Novichok Poisoning Suspects Tell Russian TV They Were Merely Salisbury 'Tourists'

They denied having any of the deadly Soviet-developed nerve agent in their possession.

Downing Street has accused Russia of “lies and blatant fabrications” in the television interview with the two suspects in the Salisbury poisoning, calling it an insult to the public’s intelligence” and “offensive” to the families of those who died and were harmed.

Two suspects in the poisoning of an ex-Russian spy and his daughter have told Russian state TV they visited Salisbury merely “as tourists”.

Alexander Petrov and Ruslan Boshirov told the Kremlin-funded RT channel that they wanted to visit the “wonderful town” of Salisbury and see its famous cathedral on the recommendation of their friends.

They denied having any Novichok, a deadly Soviet-developed nerve agent, in their possession.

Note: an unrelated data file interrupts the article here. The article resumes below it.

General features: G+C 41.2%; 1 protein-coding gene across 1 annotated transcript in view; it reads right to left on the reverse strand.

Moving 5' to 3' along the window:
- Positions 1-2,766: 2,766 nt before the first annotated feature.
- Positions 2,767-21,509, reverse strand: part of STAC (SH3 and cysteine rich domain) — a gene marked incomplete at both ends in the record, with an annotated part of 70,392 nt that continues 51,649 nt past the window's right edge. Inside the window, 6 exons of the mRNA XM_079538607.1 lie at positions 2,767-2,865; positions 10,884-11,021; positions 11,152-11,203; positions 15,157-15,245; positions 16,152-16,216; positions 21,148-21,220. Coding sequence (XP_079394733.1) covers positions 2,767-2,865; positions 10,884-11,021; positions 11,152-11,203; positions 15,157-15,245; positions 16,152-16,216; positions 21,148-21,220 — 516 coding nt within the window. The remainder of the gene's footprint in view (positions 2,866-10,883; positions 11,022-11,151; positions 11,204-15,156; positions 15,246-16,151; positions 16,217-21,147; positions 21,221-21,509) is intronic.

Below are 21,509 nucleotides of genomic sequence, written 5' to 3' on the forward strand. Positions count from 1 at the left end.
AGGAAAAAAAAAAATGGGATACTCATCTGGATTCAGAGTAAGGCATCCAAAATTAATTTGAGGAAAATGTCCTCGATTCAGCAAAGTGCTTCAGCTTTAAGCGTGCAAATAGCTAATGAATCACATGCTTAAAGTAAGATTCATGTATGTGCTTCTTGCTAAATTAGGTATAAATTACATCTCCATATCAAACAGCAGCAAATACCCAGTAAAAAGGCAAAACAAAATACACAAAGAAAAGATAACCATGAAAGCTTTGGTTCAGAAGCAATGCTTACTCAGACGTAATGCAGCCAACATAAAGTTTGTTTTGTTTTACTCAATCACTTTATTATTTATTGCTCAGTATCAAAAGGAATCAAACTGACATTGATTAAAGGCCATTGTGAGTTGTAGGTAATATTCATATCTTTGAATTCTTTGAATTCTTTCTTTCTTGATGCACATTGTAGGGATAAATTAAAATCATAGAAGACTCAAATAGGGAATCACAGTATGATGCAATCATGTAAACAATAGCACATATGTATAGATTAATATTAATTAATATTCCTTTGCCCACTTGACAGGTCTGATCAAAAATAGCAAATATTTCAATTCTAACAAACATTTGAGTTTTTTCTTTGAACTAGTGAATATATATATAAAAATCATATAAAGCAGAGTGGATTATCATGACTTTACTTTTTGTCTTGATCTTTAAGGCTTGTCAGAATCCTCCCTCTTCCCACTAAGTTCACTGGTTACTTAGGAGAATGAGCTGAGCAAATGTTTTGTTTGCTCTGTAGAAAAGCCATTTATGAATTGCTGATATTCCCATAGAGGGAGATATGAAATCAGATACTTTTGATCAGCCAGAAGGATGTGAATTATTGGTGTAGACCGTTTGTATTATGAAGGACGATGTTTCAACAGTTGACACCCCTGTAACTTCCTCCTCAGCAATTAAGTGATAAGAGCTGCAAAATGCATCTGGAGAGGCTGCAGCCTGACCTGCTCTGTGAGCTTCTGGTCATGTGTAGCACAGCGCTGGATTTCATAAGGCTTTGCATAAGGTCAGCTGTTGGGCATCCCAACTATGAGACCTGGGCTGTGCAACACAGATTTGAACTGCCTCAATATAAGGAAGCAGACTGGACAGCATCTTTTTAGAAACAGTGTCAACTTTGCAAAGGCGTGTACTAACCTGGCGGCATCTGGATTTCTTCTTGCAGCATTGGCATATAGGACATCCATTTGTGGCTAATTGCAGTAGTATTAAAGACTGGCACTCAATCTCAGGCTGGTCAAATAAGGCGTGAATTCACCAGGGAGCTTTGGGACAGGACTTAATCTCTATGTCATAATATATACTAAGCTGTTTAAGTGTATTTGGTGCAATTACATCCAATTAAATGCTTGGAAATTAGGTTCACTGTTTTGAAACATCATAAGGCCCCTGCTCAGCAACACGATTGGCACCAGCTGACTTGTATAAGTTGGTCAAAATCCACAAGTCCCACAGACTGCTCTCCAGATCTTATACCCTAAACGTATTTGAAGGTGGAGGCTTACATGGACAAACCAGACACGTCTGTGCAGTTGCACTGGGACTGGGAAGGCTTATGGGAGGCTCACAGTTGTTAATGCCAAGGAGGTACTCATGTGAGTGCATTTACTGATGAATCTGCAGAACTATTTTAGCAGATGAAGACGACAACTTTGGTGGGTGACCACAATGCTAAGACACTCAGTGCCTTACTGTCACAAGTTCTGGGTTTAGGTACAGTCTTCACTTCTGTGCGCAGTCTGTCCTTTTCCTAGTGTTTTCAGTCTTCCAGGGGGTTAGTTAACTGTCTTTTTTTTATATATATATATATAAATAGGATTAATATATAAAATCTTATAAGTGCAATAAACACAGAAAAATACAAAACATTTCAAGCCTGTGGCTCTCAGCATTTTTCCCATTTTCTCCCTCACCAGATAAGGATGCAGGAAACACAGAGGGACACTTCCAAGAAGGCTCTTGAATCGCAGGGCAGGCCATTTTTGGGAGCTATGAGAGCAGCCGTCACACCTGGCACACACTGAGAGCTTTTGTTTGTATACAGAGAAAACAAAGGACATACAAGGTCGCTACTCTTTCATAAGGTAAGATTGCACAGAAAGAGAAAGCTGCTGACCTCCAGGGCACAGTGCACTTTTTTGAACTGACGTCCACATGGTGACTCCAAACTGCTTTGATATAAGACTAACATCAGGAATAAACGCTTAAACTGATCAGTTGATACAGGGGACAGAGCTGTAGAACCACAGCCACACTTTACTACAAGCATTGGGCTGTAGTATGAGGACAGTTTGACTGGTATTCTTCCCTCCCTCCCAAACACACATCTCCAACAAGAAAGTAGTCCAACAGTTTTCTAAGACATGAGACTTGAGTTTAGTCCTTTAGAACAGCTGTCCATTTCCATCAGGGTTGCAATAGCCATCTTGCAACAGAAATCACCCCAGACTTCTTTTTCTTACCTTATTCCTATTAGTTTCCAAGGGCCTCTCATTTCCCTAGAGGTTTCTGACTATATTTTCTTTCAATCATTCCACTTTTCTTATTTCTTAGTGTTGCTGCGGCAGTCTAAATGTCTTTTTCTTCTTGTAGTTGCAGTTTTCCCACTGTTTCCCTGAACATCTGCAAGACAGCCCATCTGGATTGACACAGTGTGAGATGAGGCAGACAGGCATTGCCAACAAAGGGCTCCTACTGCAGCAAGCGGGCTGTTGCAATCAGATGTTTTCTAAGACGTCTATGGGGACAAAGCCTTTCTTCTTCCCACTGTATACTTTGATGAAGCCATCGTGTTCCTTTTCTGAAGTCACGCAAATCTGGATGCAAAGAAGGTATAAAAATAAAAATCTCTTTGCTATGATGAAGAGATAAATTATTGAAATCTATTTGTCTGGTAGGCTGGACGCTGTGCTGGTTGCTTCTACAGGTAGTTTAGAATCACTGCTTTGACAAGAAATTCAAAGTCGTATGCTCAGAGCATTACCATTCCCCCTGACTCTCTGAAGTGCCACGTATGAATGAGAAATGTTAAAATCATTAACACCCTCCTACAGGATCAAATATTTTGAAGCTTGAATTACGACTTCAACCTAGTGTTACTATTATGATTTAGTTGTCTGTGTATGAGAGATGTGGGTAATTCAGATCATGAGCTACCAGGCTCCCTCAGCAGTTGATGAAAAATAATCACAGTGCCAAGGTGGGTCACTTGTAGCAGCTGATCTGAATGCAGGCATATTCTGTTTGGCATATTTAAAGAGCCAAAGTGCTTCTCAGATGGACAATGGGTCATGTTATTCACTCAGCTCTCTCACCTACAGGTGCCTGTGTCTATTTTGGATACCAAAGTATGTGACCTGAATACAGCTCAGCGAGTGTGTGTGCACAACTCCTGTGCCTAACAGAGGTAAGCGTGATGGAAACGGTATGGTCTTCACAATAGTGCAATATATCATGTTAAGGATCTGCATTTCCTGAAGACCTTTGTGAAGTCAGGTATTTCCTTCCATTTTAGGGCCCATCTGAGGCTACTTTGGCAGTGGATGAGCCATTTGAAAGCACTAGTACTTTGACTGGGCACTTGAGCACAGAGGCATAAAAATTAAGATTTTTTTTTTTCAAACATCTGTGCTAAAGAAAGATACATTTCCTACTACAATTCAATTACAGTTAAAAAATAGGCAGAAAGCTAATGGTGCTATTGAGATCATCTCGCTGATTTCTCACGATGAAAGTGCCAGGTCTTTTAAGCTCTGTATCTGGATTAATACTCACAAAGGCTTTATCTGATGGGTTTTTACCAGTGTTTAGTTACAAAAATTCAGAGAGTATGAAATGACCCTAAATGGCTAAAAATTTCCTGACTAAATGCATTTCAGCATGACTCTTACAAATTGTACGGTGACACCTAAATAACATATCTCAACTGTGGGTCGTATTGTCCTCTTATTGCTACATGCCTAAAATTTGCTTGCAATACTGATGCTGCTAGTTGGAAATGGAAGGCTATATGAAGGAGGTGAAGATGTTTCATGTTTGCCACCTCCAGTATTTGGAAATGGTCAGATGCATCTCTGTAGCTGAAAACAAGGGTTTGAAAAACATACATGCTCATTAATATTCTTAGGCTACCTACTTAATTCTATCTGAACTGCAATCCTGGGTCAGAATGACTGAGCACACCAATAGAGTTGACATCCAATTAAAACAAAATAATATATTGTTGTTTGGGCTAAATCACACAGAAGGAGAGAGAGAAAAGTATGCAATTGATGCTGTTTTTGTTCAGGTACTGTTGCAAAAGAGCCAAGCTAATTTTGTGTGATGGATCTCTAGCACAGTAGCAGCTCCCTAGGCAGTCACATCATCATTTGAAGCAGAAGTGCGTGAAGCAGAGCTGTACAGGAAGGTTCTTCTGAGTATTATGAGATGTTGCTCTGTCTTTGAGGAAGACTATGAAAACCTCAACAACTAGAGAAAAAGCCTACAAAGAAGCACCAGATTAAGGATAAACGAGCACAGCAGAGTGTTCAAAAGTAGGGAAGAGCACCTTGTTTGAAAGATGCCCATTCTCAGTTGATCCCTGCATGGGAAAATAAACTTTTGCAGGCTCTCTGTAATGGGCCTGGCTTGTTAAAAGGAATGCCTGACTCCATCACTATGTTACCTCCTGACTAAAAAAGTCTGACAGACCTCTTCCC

When asked by RT editor-in-chief Margarita Simonyan whether they also had a counterfeit bottle of designer perfume UK police said contained the nerve agent, Borishov said: “Isn’t it silly for decent lads to have women’s perfume? The customs are checking everything, they would have questions as to why men have women’s perfume in their luggage. We didn’t have it.”

The pair also said they had travelled to the area to see “Stonehenge, Old Sarum, but we couldn’t do it because there was muddy slush everywhere.

“The town was covered by this slush. We got wet, took the nearest train and came back [to London].”

Petrov said they arrived in the UK on 2 March, then travelled to a railway station to “see the timetable”.

“We arrived in Salisbury on March 3 and tried to walk through the town, but we lasted for only half an hour because it was covered in snow.”

The second suspect, Ruslan Boshirov, said: “We spent no more than an hour in Salisbury, mainly because of the lags between trains. Maybe we did [approach] Skripal’s house, but we don’t know where is it located.”

Russia has hotly contested the allegations and on Wednesday Putin escalated the war of words by saying Russian officials “know who these people are” but denied the men were members of military intelligence.

He called on the two men to contact the media and “tell about themselves” - which they then duly did.

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